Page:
Menu
A+ A A-

UK Aviation Minister Robert Goodwill praises industry efforts to meet the needs of people with invisible disabilities

Robert Goodwill MPAt the Airport Operators Association annual dinner on Tuesday, UK Aviation Minister Robert Goodwill MP praised airports and airlines making a difference by meeting the needs of people with invisible disabilities.

 

In his keynote speech, Mr Goodwill said that one of the challenges for airports is the sheer diversity of the customer base. 

 

"Airports do a good job of helping physically disabled passengers, but what about people whose disabilities are not immediately noticeable, those with hidden disabilities?," the Aviation Minister said. "For dementia sufferers, air travel can be confusing, and even frightening; crowded terminals. Security checks. And fear of flying itself. All these factors can deter people from travelling."

 

Mr Goodwill said that according to a research conducted by the Civil Aviation Authority, as many as 7 percent of all people could be avoiding air travel because of a hidden disability.

The Aviation Minister pointed out that when the CAA did a review of airports’ and airlines’ current arrangements, they found a wide variation in standards and practices, with some airports described as ‘significantly underprepared’ to meet the needs of people with hidden disabilities.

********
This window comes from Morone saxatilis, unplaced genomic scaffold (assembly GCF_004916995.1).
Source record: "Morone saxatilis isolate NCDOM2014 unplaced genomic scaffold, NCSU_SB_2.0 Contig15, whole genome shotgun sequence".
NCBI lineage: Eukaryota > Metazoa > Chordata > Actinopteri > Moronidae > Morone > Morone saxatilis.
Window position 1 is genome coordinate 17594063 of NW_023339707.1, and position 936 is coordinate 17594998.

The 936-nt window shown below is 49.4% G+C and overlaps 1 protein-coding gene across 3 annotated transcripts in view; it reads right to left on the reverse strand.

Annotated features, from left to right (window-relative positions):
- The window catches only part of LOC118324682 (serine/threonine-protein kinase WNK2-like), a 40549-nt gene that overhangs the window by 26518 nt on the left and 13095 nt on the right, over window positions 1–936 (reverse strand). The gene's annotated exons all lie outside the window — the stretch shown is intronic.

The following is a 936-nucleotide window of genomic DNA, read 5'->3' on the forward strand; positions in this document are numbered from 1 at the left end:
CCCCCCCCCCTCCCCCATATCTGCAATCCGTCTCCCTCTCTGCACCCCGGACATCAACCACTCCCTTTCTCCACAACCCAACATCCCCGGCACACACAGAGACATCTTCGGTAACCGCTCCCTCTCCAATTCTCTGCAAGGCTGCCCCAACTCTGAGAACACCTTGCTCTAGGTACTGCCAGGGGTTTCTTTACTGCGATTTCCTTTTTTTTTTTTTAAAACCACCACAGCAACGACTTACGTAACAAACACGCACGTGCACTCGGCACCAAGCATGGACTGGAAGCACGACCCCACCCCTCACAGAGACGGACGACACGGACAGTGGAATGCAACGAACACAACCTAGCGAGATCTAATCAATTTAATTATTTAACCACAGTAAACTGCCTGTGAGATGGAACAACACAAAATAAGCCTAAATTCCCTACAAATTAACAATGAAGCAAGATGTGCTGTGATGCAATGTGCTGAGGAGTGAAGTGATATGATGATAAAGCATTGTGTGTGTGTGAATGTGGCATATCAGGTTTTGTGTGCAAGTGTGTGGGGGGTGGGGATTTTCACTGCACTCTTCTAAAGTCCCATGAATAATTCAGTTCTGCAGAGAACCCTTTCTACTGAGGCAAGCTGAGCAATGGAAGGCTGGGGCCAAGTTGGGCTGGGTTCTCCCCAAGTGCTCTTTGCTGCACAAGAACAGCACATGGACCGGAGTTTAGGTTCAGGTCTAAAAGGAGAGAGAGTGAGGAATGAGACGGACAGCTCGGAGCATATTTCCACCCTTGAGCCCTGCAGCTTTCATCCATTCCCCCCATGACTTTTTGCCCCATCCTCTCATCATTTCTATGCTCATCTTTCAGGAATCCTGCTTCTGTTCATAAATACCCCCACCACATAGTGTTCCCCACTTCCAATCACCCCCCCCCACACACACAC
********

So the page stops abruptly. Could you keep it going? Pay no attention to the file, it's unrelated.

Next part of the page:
"However, there were some impressive examples of good practice too," Mr Goodwill said. "At Gatwick, for instance, more than 80% of frontline staff have received Dementia Champions and Dementia Friends training. On top of this, the airport’s introduced its own NVQ Level 2 Certificate in dementia care."

 

The Minister also praised measures to help autistic children and their carers put in place by Manchester Airport.easyjet 250th Airbus aircraft in flight

 

Mr Goodwill, who recently met with members of the UK Prime Minister’s Dementia Taskforce said he was told how they’ve been working with the aviation industry on this issue.

 

"I was particularly impressed by the feedback they received from someone who cares for a dementia patient, who praised the outstanding door-to-door service they’d received from EasyJet on a recent trip," Mr Goodwill said. "So there’s lots of great work going on."

 

Mr Goodwill concluded his speech by saying that each airport will find its own solutions as there is no "one size fits all" recipe and urging operators to consult with passengers with dementia and organisations to really understand and respond to their needs.

 

Related Articles

Heightened security levels and flying with a disability

American Airlines sued for losing dementia sufferer

Non-Passenger Escort Passes Make Flying With Dementia Safer

Easyjet First Airline To Join Dementia Friends Initiative

Air Travel Tips Flying With Dementia Checklist

 

Testimonials

"I emailed Reduced Mobility Rights not knowing where my email was going, I received a swift response that anticipated my need to be heard and understood. Thank you for ever."

ROSE CITON

Company Info

 
Reduced Mobility Rights Limited
Registered in England and Wales.
Company No : 07748812
2 Woodberry Grove, London, N12 0DR
Phone: +44.(0)7786.993741
 

 

DONATE

You have the power to make a difference. Donate now to help us make access to air travel easier for everyone.

Amount: 

Newsletter

Cookie Policy

We use cookies to create the best website experience for our readers. By continuing to use our site, you agree to the placement of cookies on your device. Please read our cookie policy to learn more about cookies and learn how to disable them.